These plans continued into the 1980s, with perhaps the wildest attempt to reprogram the space: building a wave pool across the lawn, over the beach, and into the water. This idea was thwarted by a group of concerned queers, just as the festival space was last month.
"What we found going through all of the archival stuff was that there was a group of people who did exactly what we doing now 40 years ago," says Myers. "It's so crazy to see that nothing has changed."
The prevention of this most recent attempt to re-imagine Hanlan's as a space stripped of its queer community clearly comes as a relief (at least temporarily) to the many people who call it a second summer home, not least of all many artists who have drawn on it for inspiration. Zack Rosen, who recently mounted Take Me Back To Happiness — an exhibition based on work he had created at Hanlan's — says he cannot imagine his life in Toronto without the beach.
"Hanlan's is such a fragile space," Rosen says. "On one side, you have nature encroaching. On the other side, you have people encroaching. And then between nature and essentially city government, we just have this one little beautiful kind of eden that's ours."
"I really tried to capture that in my work in as many different ways as I could. Realistically, what does Hanlan's looks like? What does Hanlan's feel like? What is Hanlan's philosophically?"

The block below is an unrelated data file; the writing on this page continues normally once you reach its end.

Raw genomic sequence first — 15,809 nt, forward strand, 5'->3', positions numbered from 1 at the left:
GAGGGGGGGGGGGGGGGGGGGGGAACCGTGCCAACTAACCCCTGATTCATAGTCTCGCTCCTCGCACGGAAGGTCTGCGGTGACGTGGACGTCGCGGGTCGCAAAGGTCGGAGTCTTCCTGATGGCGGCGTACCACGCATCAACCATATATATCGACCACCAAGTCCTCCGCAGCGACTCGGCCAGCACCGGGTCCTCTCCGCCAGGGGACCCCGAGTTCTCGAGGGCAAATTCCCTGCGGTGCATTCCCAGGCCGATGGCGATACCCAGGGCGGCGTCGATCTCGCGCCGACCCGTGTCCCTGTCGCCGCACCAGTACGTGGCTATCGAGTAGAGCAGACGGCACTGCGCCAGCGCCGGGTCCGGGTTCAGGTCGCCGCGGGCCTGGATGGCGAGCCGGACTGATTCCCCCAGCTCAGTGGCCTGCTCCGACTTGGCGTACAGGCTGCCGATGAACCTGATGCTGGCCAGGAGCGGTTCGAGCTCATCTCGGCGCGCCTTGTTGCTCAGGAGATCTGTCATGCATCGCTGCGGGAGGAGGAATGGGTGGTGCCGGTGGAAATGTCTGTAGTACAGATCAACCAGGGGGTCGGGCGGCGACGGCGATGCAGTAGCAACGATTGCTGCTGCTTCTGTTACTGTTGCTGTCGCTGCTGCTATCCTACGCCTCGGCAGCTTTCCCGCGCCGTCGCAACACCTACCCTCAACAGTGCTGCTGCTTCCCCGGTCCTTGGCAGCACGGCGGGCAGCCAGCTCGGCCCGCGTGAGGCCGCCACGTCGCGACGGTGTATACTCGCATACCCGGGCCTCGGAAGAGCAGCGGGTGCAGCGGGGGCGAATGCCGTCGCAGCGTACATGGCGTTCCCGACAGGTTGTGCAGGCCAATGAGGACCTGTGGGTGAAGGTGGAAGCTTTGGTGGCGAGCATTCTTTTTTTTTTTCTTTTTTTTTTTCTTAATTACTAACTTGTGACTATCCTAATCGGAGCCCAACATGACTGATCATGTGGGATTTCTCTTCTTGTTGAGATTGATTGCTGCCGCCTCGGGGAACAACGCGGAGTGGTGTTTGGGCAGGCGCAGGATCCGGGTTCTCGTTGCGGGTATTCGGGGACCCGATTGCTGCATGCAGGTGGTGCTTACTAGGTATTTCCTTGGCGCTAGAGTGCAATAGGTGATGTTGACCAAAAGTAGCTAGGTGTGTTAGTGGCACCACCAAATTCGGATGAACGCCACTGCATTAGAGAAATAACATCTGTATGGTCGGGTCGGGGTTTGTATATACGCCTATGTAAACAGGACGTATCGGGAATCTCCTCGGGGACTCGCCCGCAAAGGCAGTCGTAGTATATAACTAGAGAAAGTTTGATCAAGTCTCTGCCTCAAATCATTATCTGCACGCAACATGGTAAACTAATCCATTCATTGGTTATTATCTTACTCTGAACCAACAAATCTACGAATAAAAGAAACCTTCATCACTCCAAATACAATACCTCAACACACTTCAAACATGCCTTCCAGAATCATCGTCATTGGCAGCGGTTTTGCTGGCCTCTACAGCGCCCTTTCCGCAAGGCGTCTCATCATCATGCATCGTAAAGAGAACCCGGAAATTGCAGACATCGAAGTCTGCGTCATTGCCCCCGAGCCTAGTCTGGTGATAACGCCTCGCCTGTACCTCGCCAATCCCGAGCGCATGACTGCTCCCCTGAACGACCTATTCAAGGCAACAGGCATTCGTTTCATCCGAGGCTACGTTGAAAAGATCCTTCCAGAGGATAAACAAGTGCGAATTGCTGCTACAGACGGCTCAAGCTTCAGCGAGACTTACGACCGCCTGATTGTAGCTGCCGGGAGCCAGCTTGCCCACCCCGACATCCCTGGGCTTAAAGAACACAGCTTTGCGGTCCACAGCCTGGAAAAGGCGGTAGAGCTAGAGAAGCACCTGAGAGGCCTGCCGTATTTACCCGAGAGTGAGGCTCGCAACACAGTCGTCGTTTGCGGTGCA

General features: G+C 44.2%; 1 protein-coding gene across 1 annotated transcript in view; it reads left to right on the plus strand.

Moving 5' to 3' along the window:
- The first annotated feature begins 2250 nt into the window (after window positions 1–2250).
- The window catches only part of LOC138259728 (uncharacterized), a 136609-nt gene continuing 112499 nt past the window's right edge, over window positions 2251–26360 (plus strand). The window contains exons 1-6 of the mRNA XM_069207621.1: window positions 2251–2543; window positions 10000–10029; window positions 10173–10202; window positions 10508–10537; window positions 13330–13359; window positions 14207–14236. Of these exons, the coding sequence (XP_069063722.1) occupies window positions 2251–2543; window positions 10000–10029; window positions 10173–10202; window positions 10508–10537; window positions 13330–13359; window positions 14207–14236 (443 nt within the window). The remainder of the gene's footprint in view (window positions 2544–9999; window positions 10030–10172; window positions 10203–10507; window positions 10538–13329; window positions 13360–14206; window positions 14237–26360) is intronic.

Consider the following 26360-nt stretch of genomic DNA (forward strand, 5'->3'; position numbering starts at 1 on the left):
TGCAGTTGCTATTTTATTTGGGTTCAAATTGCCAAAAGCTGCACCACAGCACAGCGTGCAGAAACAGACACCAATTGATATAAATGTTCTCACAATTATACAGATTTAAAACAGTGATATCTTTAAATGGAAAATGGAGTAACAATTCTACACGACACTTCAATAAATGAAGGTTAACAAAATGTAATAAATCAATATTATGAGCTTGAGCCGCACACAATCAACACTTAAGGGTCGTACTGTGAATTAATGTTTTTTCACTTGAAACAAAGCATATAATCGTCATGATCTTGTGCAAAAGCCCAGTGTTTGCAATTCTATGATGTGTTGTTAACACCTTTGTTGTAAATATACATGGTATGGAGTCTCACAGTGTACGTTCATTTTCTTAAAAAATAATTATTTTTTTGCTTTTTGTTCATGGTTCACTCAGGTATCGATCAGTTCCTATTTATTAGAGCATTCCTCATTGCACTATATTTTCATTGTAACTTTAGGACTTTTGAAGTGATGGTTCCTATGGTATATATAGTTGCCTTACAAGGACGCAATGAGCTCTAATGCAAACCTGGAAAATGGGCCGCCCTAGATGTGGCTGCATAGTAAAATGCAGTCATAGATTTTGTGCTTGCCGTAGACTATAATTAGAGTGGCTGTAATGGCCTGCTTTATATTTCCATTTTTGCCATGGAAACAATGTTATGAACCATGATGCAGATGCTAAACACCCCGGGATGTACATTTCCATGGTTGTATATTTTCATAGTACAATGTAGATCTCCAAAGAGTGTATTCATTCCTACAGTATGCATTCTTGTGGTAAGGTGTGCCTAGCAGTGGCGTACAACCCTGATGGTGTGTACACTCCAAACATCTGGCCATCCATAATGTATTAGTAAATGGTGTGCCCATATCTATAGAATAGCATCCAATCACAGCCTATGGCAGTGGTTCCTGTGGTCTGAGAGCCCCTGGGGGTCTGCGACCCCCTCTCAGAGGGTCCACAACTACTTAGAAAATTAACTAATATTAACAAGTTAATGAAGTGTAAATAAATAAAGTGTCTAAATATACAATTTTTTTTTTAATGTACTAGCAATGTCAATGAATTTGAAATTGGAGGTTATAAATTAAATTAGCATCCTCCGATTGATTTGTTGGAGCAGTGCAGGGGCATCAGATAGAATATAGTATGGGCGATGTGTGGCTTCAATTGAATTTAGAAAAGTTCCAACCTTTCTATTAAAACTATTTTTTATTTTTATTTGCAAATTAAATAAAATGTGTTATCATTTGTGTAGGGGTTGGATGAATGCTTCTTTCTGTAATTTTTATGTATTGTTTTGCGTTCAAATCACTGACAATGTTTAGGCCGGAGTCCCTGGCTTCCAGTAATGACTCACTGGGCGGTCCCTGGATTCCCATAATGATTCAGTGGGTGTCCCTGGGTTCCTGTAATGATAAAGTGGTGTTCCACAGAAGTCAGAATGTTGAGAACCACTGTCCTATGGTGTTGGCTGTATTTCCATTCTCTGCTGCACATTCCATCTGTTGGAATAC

Dylan Glynn is also in the process of completing his own series of work that draws on Hanlan's, an Ontario Arts Council-funded project called Garden of Hedon.
"It's really impressive and inspiring, the fact that the community does consistently come together to preserve that space," Glynn says. "The whole inspiration for this collection is the legacy of Hanlan's being such a sacred queer space over the course of many generations. And that's where this idea of the mythos around Hanlan's comes from. That's why there's this mythic imagery in the series of paintings from centaurs to a minotaur — that long legacy across generations that creates kind of a legend that is something that is so inspiring to me."
Filmmaker Dylan Mitro set his short film "Ripples" — which is about to screen at the BFI Flare Film Festival in London, UK — at Hanlan's. The film delves into issues facing the community at the beach that stretch well beyond interference from city, focusing on how many LGBTQ folks feel the space is not being made inclusive by members of their own community (namely, gay men).